KB ViPS from St Petersburg are advanced BIM users and among their most interesting projects is the New Mariinsky Theatre.
Private design–build (or design, build, operate and maintain) companies – working mainly in housing and commercial real estate – also demonstrate the successful adoption of BIM at the design phase, for construction management and for doing first steps for operational phase. Among them is the Etalon Group, also from St Petersburg, with multiple BIM projects both there and in Moscow. And international companies are leveraging their global experience on projects in Russia, such as AECOM which has completed the Spartak Stadium in Moscow.
Spartak Stadium designed by AECOM – the football stadium is home to Spartak Moscow (known as the ‘red and whites’) and echoes the team colours
BD: Nick, did you give a presentation at Autodesk University Russia?
NN: In fact, I gave two presentations. One was an open session on the topic of ‘UK BIM Today’, discussing the role of government as a client in pulling the industry forward. The second was a session by invitation on ‘UK BIM Tomorrow’ where I explored the UK joint government and industry construction strategy for 2025.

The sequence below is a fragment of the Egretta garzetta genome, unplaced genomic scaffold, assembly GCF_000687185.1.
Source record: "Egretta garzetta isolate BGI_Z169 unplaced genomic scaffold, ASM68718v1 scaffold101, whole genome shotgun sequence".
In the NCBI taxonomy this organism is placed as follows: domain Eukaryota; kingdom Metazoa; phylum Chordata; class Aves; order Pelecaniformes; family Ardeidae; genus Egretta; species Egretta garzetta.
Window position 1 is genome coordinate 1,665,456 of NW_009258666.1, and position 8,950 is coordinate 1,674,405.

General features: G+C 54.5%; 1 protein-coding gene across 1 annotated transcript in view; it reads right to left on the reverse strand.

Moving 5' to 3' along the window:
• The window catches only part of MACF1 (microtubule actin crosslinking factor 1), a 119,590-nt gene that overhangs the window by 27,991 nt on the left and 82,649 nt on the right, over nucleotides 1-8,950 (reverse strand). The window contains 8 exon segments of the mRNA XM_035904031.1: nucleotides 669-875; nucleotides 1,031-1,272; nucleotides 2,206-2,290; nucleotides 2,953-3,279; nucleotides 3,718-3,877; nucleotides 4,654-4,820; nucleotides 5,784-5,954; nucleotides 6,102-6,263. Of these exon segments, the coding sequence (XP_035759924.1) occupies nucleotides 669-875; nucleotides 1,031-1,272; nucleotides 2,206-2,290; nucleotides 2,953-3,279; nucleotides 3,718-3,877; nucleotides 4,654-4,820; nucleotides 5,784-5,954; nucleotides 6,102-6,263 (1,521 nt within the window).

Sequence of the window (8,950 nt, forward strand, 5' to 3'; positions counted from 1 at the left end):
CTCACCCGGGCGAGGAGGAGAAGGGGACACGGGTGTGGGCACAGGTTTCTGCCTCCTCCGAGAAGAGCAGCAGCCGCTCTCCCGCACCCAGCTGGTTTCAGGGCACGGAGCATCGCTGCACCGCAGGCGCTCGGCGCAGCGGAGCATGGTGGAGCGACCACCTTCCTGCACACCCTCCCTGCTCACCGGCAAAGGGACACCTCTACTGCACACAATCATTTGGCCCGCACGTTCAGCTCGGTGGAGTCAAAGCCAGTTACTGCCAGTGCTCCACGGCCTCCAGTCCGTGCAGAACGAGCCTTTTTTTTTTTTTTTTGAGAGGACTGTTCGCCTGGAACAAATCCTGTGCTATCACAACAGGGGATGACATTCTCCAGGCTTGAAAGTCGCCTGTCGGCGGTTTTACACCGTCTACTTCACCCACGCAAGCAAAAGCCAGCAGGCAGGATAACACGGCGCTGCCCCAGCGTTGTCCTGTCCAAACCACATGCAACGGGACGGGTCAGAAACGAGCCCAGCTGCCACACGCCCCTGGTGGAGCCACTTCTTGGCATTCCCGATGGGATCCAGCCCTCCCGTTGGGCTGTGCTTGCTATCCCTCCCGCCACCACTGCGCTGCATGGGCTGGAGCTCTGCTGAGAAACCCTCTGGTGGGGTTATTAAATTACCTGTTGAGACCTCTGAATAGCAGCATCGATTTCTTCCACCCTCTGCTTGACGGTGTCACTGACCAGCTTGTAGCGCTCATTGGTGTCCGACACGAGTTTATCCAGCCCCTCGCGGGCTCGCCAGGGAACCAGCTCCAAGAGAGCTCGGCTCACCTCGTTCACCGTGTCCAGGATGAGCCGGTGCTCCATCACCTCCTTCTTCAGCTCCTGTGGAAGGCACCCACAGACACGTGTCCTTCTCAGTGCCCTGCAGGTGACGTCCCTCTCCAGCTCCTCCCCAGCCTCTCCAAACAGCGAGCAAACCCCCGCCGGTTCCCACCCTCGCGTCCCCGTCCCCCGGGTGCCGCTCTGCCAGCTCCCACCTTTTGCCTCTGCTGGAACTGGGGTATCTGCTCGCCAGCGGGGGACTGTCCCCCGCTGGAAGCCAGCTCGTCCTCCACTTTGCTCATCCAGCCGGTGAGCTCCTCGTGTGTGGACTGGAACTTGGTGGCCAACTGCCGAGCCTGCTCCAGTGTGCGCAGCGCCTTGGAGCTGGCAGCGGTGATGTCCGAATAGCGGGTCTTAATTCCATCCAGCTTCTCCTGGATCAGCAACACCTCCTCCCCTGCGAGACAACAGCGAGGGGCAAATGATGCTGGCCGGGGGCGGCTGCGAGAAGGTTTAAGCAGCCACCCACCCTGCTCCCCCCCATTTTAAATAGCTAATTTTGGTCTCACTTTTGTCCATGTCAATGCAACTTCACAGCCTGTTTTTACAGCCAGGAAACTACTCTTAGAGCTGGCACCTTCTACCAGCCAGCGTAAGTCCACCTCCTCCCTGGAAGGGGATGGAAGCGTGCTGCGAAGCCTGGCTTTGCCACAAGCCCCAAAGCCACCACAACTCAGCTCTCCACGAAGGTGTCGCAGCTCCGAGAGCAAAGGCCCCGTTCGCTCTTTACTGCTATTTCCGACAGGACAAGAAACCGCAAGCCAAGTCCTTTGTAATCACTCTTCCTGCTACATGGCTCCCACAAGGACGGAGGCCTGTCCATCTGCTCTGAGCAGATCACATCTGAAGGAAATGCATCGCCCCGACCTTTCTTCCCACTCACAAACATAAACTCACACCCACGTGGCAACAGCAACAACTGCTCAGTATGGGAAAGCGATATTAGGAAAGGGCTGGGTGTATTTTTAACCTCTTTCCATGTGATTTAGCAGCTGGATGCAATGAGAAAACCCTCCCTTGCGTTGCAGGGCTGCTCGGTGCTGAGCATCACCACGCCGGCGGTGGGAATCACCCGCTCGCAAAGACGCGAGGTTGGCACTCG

BD: Marina, do Russian architects and building professionals have the right technical skills to start using BIM?
MK: In terms of BIM software usage we are on the right track with AEC design consultants. People are learning. There are many companies providing training services. We’re witnessing growing interest in BIM software adoption. Building contractors are still lagging behind, however.
But apart from the pure technical software skills, it is the organisational aspects – new processes, new collaborative practices – that we have to tackle. Here we must make a serious move forward, and this is certainly more difficult.
BD: Nick, when you meet building professionals in Russia, what software needs have you identified?
NN: At the Autodesk University Russia event, Autodesk products featured strongly, of course. But there was also a strong interest in the role that checking applications may have in accelerating processes and improving the product.